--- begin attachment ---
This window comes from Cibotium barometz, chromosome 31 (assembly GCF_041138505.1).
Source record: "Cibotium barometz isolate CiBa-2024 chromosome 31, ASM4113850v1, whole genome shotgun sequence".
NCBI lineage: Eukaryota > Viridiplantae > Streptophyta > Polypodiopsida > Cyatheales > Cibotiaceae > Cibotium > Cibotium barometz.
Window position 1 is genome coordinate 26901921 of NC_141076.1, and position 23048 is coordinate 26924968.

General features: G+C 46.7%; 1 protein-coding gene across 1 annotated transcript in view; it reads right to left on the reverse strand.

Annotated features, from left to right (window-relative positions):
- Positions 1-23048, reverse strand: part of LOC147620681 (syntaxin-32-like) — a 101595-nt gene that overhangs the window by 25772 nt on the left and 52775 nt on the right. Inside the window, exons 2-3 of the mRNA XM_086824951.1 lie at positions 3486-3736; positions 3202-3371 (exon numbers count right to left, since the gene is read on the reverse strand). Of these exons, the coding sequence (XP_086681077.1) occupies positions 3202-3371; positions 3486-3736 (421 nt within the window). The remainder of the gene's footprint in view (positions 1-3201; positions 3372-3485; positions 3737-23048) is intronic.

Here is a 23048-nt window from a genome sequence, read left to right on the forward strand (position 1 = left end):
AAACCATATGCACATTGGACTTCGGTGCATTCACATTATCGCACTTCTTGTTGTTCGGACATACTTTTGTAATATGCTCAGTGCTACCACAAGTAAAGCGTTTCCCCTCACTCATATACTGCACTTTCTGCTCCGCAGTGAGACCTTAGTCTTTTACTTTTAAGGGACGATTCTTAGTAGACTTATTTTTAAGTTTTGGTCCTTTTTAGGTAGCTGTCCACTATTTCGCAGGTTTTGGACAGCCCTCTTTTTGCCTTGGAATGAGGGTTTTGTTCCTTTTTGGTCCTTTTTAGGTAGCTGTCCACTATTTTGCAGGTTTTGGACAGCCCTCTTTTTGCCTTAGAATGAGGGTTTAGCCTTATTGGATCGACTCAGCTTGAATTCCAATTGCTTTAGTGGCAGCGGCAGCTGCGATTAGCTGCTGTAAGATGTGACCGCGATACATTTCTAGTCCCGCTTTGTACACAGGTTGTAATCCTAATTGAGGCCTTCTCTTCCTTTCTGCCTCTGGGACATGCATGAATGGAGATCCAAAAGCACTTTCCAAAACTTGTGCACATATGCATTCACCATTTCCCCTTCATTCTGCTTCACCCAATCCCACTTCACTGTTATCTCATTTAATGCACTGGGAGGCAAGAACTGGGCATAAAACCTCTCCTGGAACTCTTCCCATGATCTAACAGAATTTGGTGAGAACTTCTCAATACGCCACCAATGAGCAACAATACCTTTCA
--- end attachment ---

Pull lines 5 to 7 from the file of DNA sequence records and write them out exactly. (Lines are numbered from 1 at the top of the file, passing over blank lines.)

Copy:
General features: G+C 46.7%; 1 protein-coding gene across 1 annotated transcript in view; it reads right to left on the reverse strand.

Annotated features, from left to right (window-relative positions):
- Positions 1-23048, reverse strand: part of LOC147620681 (syntaxin-32-like) — a 101595-nt gene that overhangs the window by 25772 nt on the left and 52775 nt on the right. Inside the window, exons 2-3 of the mRNA XM_086824951.1 lie at positions 3486-3736; positions 3202-3371 (exon numbers count right to left, since the gene is read on the reverse strand). Of these exons, the coding sequence (XP_086681077.1) occupies positions 3202-3371; positions 3486-3736 (421 nt within the window). The remainder of the gene's footprint in view (positions 1-3201; positions 3372-3485; positions 3737-23048) is intronic.